By Lindsay Toler
By Chad Garrison
By Brett Koshkin
By RFT Staff
By Lindsay Toler
By Riverfront Times
By Danny Wicentowski
By Pete Kotz
UNREAL, OCT. 2, 2008
We Fooled Bill
Poor thingie got so confused that he puked: I'm sorry, but did anyone actually read the letters written on page twelve from the VP candidates ["The Veep Fair: Greetings from the candidates!" Unreal]? How many awkward, incorrect comments can one type? From Palin sounding stereotypically out of touch with the world and referencing the "Gateway Arch" — our national monument — as a "thingie," to further redundancy by adding in an all too common "bridge to nowhere" joke.
The worst of all, as if we aren't already up in arms with any media reference to our beloved A-B, but the idiot Biden, in a Miller beer joke that had to actually be footnoted in the fine print at the bottom. Something like, "I toast you and your great taste, less filling beer." Come on, VP wannabes, I appreciate the effort to relate, but the brainiacs down at Wash. U. will eat them alive if they continue to sound like this.
Biden literally felt the need to tell us that Obama is a "clean" black man. Who in St. Louis feels this is inappropriate? Is he trying to relate to the white, blue-collars of the '60s who still live here, or some horrible reference that we wouldn't know the difference? I'm sorry, but one in nine paragraphs of idiotic rhetoric made me have to puke and then swallow it in the office!
Bill, via the Internet
STLOG, OCTOBER 2, 2008
Debate Debaters Weigh In
An earful on Ifill: Cute stuff and play by play, Joe ["Further Notes on the Vice-Presidential Debate," Surreal]. Nothing about Gwen Ifill and how this will certainly make it into her book. Oh, let's not comment on that; journalists stick together. She is a good journalist but should have recused herself, don't you think? She had integrity before, now she has sold out. She used to get the story. She now she likes being a story.
I noticed you had no woman reporting. Oops, not supposed to mention that.
Bill Sheppard, via the Internet
Statesman beats hockey mom: Wow, the beauty queen can remember a script. Big deal! She was so annoyingly incorrect on every other detail it doesn't matter. Biden looked like a statesman tonight. Palin paled by comparison, and looked like a hockey mom.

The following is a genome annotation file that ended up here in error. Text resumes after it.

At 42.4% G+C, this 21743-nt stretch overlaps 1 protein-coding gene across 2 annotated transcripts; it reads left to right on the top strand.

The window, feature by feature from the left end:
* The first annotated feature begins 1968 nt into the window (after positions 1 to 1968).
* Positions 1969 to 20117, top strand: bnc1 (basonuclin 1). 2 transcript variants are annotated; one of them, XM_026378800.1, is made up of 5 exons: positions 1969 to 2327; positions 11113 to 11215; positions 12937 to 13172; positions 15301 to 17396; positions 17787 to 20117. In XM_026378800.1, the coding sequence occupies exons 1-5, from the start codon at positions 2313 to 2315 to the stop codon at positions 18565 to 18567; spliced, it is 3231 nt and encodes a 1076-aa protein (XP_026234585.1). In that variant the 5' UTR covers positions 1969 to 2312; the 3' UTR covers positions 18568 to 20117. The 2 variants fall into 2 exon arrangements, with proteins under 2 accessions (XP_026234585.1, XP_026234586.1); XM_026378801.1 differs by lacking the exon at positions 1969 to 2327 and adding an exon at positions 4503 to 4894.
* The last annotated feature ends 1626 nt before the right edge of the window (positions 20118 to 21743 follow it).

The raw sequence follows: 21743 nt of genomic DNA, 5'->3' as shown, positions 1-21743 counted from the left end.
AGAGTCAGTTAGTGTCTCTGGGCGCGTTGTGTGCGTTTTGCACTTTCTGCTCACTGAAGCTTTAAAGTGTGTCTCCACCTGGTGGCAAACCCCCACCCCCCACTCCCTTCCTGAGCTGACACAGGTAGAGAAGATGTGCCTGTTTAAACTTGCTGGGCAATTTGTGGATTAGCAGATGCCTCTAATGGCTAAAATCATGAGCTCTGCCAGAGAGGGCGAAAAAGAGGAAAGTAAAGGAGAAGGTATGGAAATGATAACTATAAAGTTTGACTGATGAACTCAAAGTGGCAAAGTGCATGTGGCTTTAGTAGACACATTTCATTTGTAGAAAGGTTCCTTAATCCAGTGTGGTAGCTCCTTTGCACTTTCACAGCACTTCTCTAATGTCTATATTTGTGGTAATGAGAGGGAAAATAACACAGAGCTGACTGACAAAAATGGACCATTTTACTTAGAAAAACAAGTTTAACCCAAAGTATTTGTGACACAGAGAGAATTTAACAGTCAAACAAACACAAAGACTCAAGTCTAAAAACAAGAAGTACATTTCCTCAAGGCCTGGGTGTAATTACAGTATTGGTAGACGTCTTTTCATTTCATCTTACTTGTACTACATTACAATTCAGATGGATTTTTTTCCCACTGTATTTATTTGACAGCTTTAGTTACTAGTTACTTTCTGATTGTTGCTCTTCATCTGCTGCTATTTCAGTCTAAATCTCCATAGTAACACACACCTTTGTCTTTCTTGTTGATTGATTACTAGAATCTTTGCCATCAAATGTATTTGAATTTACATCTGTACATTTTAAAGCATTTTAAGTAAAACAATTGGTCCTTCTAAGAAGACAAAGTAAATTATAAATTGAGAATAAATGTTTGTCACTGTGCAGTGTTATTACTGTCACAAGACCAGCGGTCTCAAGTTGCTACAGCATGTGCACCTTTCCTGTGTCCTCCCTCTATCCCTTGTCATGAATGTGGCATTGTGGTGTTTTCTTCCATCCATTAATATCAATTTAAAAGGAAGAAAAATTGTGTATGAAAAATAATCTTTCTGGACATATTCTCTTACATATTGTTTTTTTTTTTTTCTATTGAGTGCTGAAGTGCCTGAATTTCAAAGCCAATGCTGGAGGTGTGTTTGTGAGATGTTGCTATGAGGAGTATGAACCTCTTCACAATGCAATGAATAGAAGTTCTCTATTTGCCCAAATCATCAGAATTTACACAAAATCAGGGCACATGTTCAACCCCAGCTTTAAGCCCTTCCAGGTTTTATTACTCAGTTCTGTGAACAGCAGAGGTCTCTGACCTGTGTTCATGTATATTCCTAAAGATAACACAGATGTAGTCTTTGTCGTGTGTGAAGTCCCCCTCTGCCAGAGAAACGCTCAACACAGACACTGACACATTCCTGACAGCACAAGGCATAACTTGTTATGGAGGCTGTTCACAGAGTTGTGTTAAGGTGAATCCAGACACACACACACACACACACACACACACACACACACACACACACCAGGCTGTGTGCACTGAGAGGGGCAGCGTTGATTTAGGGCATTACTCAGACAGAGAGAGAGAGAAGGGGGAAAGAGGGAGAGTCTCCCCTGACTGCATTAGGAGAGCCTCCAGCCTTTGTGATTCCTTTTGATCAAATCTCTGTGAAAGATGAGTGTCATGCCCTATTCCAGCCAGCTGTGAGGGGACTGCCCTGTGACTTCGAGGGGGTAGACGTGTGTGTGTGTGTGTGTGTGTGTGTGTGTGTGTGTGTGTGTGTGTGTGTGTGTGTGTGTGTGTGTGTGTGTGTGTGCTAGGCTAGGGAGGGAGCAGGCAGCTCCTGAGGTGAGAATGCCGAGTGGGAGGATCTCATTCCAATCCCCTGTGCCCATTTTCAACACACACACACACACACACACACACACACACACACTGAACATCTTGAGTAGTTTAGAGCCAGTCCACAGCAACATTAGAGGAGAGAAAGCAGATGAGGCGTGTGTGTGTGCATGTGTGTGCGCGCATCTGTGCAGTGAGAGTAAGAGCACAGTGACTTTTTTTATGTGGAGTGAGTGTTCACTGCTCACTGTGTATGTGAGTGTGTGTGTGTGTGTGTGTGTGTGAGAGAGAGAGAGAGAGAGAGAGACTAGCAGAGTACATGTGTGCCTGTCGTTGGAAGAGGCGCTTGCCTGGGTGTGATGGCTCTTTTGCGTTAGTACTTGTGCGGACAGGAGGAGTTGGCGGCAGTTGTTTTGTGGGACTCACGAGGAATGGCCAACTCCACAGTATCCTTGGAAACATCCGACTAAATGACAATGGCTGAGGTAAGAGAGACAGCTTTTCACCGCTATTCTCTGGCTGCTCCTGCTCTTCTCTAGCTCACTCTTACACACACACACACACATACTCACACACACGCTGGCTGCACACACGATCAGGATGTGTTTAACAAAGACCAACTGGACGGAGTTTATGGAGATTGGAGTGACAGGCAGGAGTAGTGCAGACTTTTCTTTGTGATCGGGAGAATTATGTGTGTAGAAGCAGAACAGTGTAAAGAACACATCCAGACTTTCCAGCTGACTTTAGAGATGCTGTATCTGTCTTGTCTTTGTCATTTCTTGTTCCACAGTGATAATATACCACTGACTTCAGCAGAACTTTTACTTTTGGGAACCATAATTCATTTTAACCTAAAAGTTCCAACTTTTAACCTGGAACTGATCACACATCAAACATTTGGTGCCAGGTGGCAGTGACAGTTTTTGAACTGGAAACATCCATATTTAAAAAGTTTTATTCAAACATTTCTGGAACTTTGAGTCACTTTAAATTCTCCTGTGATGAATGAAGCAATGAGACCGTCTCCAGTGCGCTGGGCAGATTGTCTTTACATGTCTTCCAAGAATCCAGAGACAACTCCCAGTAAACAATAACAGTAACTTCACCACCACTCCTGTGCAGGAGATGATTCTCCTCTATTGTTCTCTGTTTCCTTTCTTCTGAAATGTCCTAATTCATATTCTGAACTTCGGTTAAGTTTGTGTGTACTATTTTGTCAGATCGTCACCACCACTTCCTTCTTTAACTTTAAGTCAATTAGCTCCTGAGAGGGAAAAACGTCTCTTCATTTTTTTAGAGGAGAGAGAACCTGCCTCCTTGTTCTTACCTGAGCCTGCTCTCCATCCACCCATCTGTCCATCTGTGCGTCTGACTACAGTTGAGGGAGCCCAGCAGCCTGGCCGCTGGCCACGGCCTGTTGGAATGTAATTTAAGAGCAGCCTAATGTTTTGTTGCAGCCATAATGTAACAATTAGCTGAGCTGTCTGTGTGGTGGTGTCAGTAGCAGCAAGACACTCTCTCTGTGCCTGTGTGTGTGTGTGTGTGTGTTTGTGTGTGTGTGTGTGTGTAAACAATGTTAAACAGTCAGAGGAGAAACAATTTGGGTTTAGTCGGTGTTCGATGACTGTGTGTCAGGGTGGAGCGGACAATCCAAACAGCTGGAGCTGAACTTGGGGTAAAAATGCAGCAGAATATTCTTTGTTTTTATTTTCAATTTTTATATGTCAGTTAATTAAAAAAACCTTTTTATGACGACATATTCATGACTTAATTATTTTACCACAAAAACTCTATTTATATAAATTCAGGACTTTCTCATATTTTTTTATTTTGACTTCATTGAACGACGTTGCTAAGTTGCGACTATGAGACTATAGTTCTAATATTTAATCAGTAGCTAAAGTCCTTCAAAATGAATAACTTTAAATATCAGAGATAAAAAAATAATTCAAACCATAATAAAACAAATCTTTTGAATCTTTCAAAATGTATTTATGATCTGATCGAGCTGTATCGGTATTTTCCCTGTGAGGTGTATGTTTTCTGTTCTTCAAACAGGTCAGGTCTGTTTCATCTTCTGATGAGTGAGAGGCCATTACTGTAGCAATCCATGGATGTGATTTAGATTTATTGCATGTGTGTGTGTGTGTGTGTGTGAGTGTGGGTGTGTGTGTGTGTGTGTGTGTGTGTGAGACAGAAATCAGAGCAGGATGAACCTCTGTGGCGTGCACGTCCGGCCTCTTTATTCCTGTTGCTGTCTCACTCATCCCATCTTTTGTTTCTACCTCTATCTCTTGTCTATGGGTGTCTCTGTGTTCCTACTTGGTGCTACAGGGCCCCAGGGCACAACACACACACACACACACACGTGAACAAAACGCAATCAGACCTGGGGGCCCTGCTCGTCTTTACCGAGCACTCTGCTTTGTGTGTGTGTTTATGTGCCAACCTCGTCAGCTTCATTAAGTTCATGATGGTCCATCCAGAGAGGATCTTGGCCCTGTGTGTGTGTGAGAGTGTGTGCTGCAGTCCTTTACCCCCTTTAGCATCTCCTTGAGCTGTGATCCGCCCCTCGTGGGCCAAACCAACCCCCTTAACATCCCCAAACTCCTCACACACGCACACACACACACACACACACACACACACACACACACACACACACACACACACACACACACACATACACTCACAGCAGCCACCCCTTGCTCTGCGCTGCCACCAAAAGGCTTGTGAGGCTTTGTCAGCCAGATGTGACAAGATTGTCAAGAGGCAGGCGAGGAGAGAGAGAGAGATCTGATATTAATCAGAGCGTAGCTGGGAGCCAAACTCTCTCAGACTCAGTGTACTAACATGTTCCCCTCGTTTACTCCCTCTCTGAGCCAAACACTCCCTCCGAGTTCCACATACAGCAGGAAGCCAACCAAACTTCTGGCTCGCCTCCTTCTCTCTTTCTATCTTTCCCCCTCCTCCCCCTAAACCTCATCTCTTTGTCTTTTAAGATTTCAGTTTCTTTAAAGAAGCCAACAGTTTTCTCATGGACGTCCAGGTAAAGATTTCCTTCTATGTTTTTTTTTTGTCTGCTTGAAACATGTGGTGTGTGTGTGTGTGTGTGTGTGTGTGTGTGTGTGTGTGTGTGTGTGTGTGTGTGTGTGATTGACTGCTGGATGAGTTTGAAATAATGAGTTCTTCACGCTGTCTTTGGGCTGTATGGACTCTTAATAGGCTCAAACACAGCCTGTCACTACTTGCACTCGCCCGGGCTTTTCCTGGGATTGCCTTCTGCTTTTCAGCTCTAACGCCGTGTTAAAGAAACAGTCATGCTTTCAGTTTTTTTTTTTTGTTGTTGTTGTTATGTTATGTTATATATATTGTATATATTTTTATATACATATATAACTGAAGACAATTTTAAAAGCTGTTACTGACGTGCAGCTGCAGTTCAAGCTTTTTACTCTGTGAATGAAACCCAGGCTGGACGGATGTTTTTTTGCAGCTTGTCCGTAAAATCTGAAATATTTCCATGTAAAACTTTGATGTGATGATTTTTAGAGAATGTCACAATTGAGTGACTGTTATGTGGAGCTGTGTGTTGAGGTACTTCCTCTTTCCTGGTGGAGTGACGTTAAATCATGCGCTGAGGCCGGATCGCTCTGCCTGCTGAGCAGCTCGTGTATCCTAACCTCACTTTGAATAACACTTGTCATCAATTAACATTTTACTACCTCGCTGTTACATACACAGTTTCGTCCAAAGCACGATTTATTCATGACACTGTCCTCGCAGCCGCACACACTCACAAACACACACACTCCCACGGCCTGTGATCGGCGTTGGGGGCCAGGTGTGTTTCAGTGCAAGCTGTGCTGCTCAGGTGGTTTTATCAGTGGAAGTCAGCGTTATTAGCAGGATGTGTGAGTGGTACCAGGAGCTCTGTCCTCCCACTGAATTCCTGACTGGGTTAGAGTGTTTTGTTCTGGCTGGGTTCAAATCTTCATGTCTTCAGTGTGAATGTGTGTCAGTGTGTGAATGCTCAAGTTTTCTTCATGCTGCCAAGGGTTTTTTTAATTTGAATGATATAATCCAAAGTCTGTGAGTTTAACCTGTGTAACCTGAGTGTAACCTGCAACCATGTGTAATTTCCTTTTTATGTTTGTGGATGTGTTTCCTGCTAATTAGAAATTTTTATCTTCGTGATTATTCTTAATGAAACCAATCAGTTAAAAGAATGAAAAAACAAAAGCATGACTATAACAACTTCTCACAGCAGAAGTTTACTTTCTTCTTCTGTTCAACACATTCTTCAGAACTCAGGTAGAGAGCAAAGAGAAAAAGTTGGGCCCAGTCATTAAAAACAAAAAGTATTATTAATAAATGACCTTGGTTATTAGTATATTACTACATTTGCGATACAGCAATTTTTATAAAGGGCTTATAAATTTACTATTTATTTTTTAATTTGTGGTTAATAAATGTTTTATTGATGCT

Freddie, via the Internet
Maybe Biden should head the ticket: I thought Palin did a much better job than I thought she would do. That being said, Biden looked and sounded like a presidential candidate. I actually found myself thinking out loud that Biden would be better than Obama. Palin came across as a pretty damn well-informed hockey/soccer mom. And, honestly, I do not want one of my soccer-mom neighbors a heartbeat away from the presidency. No way she could be president!
DanielNYS, via the Internet
A to Z, October 1, 2008
You Betcha Palin Plays the Flute
Good question: So, who's going to make the first "skin flute" reference?
Scott Lasser, via the Internet
BEST OF ST. LOUIS, September 25, 2008
A Schlafly Salute
Be glad you live in St. Louis: I'm honored to have been selected as the Best Citizen of 2008, especially considering how many great people there are who enrich St. Louis in countless ways, including Joe Edwards, the choice of RFT readers.
To the extent that Schlafly beer has made a difference in the community, there are dozens of people with whom I must share the credit. As I have pointed out in the past, I sign 150 paychecks and I can't do any single one of those jobs. Dan Kopman, the vice president and chief operating officer of the company, can do all of them.
I have a major gripe about St. Louis. It's not the importance we attach to where someone went to high school. It's not our climate, which serves as a kind of petri dish for everything to which I'm allergic. And it's not our accent ("drive to the party on highway farty"). No. What really annoys me is the low esteem so many St. Louisans have for our wonderful city.
When we first opened the Tap Room in 1991, I overheard some students who were home from college for Christmas vacation. One said to the other, "This place is really cool. What's it doing in St. Louis?" Even though they were putting money in our cash drawer, I wanted to kick them out.
Not too long ago, I hosted a reunion for some of my college classmates, who came from four different time zones. Many of them had never been to St. Louis, in the heart of what they considered "flyover country." I gave them a city tour and their jaws dropped. They had no idea such a jewel existed.
My wife grew up in Germany and we have had the occasion to host numerous visitors from Europe. Driving through Forest Park makes their eyes pop out. And their sense of wonder only increases from that point. If people from all over the world can appreciate St. Louis, why can't those of us who live here do the same?